Time to End the Drug War

en. Barry McCaffrey, the U.S. drug czar, recently suggested that the Organization of American States take responsibility for determining which countries are cooperating in the war against drugs. While having the OAS pass judgment on the anti-narcotics efforts of each country might save the U.S. government from some diplomatic squabbles with its Latin American neighbors, it would not affect the U.S. drug problem.

That problem is the result of America’s harsh anti-drug laws, which “have greatly contributed to a rise in violence and to the criminalization of vast sectors (especially the African-American population) of an increasingly fractured society,” according to a new report from the Geopolitical Drug Watch.

Washington, however, has incessantly blamed Latin Americans for the drug-related woes of the United States. “If only those foreigners weren’t bringing drugs into our country,” goes the argument. Latin Americans, for their part, are growing increasingly tired of Washington’s holier-than-thou attitude and would like the U.S. government to shoulder more responsibility for the problems (at home and abroad) created by drug trafficking.

Holding the United States (partially) responsible for Latin America’s drug-related woes might sound like a revival of the anti-Americanism that has been waning in recent years in much of the region. It is not. The United States is the single largest market for illicit drugs in the world, accounting for roughly one-eighth (about $50 billion) of the total world market. As a result, the drug laws and policies of the United States affect not only U.S. society but also the societies of drug-source and drug-transit countries.

Because a majority of drugs consumed in the United States are produced in Latin America, the U.S. government has turned that region into the main battleground of its international war on drugs. But trying to stop drugs at the border or at the source makes no economic sense, so long as drugs remain illegal in the United States. In the illicit drug industry, most of the value of those drugs (as much as 90 percent) is added after they enter the United States. That merely reflects the fact that the risk premium of selling drugs increases as the drugs approach the point of retail sale.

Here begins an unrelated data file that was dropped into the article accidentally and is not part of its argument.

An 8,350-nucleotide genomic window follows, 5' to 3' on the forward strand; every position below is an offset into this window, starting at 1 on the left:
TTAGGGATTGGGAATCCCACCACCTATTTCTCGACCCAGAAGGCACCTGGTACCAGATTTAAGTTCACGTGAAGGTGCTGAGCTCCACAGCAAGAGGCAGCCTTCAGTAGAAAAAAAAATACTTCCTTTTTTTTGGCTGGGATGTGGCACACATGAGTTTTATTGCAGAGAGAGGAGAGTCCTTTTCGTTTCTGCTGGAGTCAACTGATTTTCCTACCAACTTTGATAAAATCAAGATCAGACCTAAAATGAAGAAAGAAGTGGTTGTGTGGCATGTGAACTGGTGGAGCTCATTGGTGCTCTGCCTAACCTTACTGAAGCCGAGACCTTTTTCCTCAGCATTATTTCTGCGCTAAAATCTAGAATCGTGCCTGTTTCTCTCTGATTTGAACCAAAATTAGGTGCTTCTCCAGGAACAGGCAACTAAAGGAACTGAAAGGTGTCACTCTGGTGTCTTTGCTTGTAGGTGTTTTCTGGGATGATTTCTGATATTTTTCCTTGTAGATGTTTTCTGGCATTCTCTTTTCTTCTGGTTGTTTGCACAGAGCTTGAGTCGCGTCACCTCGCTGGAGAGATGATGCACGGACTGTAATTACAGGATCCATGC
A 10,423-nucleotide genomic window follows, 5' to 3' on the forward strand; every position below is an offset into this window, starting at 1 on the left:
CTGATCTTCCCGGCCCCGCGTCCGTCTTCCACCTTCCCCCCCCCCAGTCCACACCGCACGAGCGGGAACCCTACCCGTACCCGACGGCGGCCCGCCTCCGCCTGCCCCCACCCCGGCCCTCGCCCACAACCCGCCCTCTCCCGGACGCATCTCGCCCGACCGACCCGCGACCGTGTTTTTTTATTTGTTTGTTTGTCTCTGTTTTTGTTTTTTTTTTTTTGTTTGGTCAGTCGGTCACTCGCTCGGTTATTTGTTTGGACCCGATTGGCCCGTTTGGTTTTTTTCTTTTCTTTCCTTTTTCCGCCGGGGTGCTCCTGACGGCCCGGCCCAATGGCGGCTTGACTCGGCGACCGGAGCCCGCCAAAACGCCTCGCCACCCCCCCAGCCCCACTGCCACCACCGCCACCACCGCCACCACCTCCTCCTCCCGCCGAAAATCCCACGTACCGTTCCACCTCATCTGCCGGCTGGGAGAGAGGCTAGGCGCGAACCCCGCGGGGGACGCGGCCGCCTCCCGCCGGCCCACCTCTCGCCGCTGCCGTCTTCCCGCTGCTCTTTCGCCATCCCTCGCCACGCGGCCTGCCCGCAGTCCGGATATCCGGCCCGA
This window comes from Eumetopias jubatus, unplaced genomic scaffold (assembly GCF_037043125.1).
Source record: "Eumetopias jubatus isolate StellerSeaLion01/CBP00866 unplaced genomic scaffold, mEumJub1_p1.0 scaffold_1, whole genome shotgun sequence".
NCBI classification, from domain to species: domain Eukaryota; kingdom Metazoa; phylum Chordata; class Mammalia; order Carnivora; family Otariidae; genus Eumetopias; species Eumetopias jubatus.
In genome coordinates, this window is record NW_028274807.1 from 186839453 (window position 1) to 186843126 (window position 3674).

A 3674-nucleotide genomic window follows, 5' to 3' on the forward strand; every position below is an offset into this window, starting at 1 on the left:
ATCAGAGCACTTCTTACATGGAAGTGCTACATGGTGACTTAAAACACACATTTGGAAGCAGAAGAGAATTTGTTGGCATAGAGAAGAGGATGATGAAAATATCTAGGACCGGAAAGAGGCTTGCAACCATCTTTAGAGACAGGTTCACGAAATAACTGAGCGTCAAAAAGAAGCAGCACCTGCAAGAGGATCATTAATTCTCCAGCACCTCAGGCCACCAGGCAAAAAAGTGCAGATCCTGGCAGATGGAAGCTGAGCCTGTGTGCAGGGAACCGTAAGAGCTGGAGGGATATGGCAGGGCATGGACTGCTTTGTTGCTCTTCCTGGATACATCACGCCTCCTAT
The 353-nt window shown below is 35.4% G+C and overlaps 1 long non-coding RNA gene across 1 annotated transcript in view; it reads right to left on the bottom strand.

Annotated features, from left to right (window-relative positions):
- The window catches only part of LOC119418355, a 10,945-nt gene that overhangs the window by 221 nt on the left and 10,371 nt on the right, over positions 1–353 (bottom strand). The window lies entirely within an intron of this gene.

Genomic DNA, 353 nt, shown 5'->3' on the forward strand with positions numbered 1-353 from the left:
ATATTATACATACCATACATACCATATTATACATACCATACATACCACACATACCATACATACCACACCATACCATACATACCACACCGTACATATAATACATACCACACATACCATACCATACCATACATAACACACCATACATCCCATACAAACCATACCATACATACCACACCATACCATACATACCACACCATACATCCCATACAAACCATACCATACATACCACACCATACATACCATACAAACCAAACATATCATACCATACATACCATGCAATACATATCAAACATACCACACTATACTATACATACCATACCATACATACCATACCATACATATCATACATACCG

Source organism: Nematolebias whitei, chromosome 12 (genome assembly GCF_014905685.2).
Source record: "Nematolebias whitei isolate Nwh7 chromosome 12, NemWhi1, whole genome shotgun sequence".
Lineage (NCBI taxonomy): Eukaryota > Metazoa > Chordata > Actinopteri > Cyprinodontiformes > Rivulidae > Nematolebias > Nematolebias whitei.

Consequently, efforts to eradicate crops and interdiction of traffic — that is, efforts to reduce the supply of drugs — put only a small dent in the profit margins of traffickers.

The decriminalization of drugs in the United States would inevitably lower or eliminate the risks of drug trafficking and, consequently, the huge profit margins of drug traffickers. But rather than admit that the solution can be found at home, the U.S. government exercises its considerable leverage to coerce other countries to collaborate with it in an unwinnable war.

The certification process whereby the U.S. government rules on the anti-narcotics efforts of drug-producing or drug-transit countries is at the heart of that war. Certification is an arbitrary and hypocritical exercise. Mexico’s anti-drug efforts, for instance, are not any better than Colombia’s. Evidence of drug-related violence and corruption is just as manifest in Mexico as it is in Colombia, and yet Mexico was certified again this year while Colombia was decertified for the second consecutive time. Of course, the reason Mexico was certified is that it shares with the United States huge economic interests that could have been greatly disturbed if President Clinton had imposed sanctions against Mexico.

Unfortunately, the mere threat of decertification has prompted Mexico, where drug-related violence has dramatically increased in the last months, to step up its own prohibition measures. For example, the Mexican government recently granted additional surveillance powers to the police forces as well as the military — which has in effect become the main actor in the fight against drugs in Mexico.

Washington may consider the militarization of Latin American societies a welcome development in its war on drugs. But the certification process — whether unilateral or multilateral — has failed and will continue to fail to stop the flow of illegal narcotics into the United States. Its only significant “accomplishment,” in fact, will be to weaken the fragile democracies of the region.

L. Jacobo Rodríguez is assistant director of the Project on Global Economic Liberty at the Cato Institute.